Jodi’s crabbed fingers clutched at the call-button. A nurse came in, warily. She was new, and she’d heard horror stories about the old woman’s temper.

“Tell the doctors that I want the morphine, girl,” Jodi said in her rasping voice. “And be quick!” The young nurse jumped, surprised at the vigor in the words and hurried off without a word.

Jodi smiled to herself, toothless, sunken-cheeked and liver-spotted. She’d done one good thing in her life. That was good enough.

Vibes

One of the most magnificent and incredible things to me are how days can change from being unbearable to face to being calm, peaceful, enjoyable and rewarding. There are those mornings where you may wake up and just feel so tired, so sad, so completely unprepared to face a day of work and socializing and exercise and travel. And yet, when the day goes by, step by step, you realize that you’re going through the motions without a negative thought in your head.

What is it about human nature that makes us so utterly easy and open to change of moods? Not always, of course not – sometimes we’ll retain a bad mood for hours and refuse to let ourselves budge from it. And yet, sometimes the simple act of human kindness, of a smile or a voice, can help raise our spirits. Sometimes even nice weather and a light breeze can be enough to raise a smile on our lips.

It also always seems to happen most that when we don’t expect it, we suddenly experience the change. In the midst of a raging temper, one might be startled into a laugh. In between sobs, someone might be kind enough to make us smile. We are fickle creatures indeed, but one cannot help but be thankful for it if it helps us get rid of bad vibes.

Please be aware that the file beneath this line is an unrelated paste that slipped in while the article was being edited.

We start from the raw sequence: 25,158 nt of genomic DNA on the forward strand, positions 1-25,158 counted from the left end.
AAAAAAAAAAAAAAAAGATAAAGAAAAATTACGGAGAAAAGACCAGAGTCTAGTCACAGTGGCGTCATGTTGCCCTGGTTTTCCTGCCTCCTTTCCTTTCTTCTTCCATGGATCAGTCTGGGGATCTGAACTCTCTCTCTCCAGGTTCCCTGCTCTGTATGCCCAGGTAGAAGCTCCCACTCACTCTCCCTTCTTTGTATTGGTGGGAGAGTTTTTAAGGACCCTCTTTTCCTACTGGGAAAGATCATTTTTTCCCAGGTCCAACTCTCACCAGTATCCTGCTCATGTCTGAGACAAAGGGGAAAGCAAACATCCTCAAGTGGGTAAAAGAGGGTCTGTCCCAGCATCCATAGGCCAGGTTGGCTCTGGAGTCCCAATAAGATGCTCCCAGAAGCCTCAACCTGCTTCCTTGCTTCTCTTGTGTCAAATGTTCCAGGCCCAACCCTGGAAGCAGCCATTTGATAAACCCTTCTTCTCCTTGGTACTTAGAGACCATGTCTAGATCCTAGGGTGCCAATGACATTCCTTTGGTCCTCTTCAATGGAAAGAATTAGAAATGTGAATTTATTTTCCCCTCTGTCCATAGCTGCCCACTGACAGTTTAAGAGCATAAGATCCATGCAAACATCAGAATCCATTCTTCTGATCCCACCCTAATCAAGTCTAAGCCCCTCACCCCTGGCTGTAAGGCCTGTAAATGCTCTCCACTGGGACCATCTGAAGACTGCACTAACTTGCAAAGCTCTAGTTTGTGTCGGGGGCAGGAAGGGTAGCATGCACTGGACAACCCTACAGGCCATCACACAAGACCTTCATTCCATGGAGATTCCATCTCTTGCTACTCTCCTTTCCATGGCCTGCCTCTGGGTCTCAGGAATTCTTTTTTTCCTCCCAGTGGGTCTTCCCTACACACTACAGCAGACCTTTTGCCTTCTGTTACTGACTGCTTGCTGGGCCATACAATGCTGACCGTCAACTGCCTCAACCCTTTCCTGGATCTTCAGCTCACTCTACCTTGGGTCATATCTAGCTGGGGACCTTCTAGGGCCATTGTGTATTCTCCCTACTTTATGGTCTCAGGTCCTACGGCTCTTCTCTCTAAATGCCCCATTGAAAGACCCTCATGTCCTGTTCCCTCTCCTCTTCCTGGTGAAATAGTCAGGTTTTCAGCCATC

Seeing Red

For a moment, the heat rises from the very tips of the toes all the way to the smallest nerve-endings in the fingertips and from thence to every part of the face. The heat rushes through the veins and tendons, searching out every muscle that can be flexed and made taught. For only a moment, all this happens unfettered by thought, by reality, by anything except the pure and unending rage.

In the one, pure moment before thought, the body is entirely out of its owner’s control, ruled by temper and animal instinct. But for a moment only. Muscles taught, blood pulsing wildly, hands clenching and unclenching, the thoughts nevertheless rise to meet rationality, reality and morals. The rage fights to be heard, to be let out, and while the body might lash out, hit, rend, tear and scratch, it will now be done with the knowledge of what is right, what is wrong, and what hurt is being inflicted because of the temper.

Rage and Temper – two harsh masters of which we all would want to be free. Alas, they are part of our natures. It is only that in some they rise to the surface more quickly, while some are lucky enough to have them lie dormant most of the time.